Neill Blomkamp is a walking illustration of how precipitously fortunes can rise and fall (and fall, and keep falling) in Hollywood. The South African VFX specialist’s debut feature, District 9, was the type of overnight success we don’t see too much of these days: an original-concept genre picture (what if we did apartheid to aliens that look like jumbo shrimp?) that scored critical adulation, head-spinning box-office returns, and an Oscar nomination for Best Picture, all of which rocketed an unknown rookie filmmaker to the top of the industry’s most-wanted list. Rebottling this lightning proved no easy undertaking, however, as the somehow ambitious and undercooked Elysium put the phrase “sophomore slump” in fans’ minds. After that came the regrettable Die Antwoord showcase Chappie. It made the man, or at least his work, into a memefied punch line, and raised the suspicion that his calling-card triumph might’ve been a right-place-right-time fluke.
Chappie was six years ago, a hiatus Blomkamp spent producing experimental shorts and signing up for Alien and RoboCop sequels that fell through. In terms of showbiz cachet, he’s on the outs but only one good movie away from a potential comeback. That would ideally be his new film Demonic, a smaller-scale horror project doing more with less by leaning on his presumed talents as a technician, freed from the blockbuster bluster gumming up the works. But while Blomkamp does have one impressive CGI trick up his sleeve, he totally drops the ball on the narrative end of things. It’s enough to make a viewer long for the simpler and more immediate pleasures of his filmography, such as being able to point at a screen and say, “That’s Chappie.”
Written in 2019 and shot under the constraints of last summer’s lockdown, Blomkamp’s latest shares the defect of so many COVID-era productions in that it feels thin rather than minimal. Armed with a premise that lends itself to sparse, isolated spaces uncluttered by extras, the writer-director meets the force majeure conditions as well as his modest budget on their own terms instead of trying to conceal them. But the hellacious ordeal faced by Carly (Suits alum Carly Pope) feels underdeveloped, and Blomkamp’s craft isn’t quite virtuosic enough to redeem the clumsiness of his scripting. Our gal’s been summoned by a shady pair of scientists (Terry Chen and character-actor great Michael J. Rogers) to make contact with her comatose estranged mother (Nathalie Boltt) by using an unapproved apparatus that links their slumbering, unconscious minds. So, pretty much the same deal as Tarsem Singh’s The Cell, subbing out the serial killer on the loose for an avian demon tagging along as Carly returns to our dimension.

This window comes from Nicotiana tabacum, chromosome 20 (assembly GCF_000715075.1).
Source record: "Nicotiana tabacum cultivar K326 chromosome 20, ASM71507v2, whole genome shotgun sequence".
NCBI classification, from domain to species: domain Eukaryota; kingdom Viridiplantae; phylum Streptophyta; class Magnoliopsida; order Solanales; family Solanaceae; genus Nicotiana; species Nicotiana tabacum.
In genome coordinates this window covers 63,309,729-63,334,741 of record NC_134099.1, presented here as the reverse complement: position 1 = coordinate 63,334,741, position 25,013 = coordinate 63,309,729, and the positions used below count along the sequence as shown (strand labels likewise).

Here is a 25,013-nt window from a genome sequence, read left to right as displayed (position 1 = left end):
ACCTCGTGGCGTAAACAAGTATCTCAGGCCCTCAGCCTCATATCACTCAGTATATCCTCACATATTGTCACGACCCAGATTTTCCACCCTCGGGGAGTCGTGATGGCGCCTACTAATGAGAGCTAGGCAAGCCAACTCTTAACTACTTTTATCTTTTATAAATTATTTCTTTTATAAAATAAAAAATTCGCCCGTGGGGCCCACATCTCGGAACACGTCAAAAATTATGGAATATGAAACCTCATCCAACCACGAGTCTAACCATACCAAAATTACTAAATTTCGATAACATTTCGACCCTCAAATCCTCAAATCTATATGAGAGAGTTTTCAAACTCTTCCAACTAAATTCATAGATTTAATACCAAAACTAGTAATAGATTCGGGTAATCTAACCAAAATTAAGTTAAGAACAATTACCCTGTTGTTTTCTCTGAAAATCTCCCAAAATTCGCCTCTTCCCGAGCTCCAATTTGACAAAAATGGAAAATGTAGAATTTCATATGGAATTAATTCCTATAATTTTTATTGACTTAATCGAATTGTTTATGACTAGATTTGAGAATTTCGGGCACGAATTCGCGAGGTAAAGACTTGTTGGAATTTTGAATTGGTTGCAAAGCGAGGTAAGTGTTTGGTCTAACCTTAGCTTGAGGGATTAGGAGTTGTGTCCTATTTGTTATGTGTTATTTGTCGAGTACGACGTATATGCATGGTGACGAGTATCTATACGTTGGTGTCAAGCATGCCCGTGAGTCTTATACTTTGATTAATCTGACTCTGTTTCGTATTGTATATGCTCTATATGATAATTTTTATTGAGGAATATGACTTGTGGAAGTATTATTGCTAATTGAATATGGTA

In the other big point of departure, Blomkamp depicts the mental interiors not as an extravagant fantasy-scape but as real life digitized to resemble a particularly glitchy level of The Sims. Created using a cutting-edge technology known as volumetric capture, these passages render Carly and her farmhouse surroundings as warped virtual approximations of themselves; patches of skin flicker into nothingness, blades of grass stick together, and transparency in the back of her head shows the face backwards from the inside out in an ineffably unsettling effect. Blomkamp’s surreal aesthetic experiment nails the texture of a VR setup in its beta-testing phase; one is reminded that the filmmaker transitioned into directing with a series of short films set in the Halo universe, and that a video game influence has been a hallmark of his work ever since. Without convincing human dialogue to ground it all, however, the innovation comes across unflatteringly as a mere gimmick.
The overall eeriness of the simulation aside, scares are spare. The faint dread takes too long to shift into full fear, and once the homicidal apparition does finally show up, it doesn’t make much of an impression. Blomkamp, a student of action, doesn’t have a strong sense of the rhythms of a solid peekaboo horror set piece, though one possession scene excels solely on the contortions of the stand-in performer skittering around on all fours. Up to the disappointingly inert finale, we can anticipate each move before the film makes it.
Here is a film in which Carly’s BFF clarifies their relationship by announcing “I’m your BFF!” and where conversations end at odd intervals, whenever one participant rules that they “can’t handle this right now.” Though the fraught bond between Carly and her mother has been designed to support the emotional foundation of a cerebral premise, their decades of pent-up animosity have no weight of their own in practice. The two interact like angry casual acquaintances, undermining the “it’s about trauma” rationale that’s provided so many flimsy screenplays an unearned metaphorical heft as of late. Blomkamp’s limits as a storyteller have eclipsed his skills as a conjurer of cinematic tricks for the umpteenth time, leaving us with his dullest and most generic work to date. If there’s a takeaway here, it’s that he may do well to consider directing from a script he hasn’t written himself—to stop tempting his viewers with so much footage of sleeping people.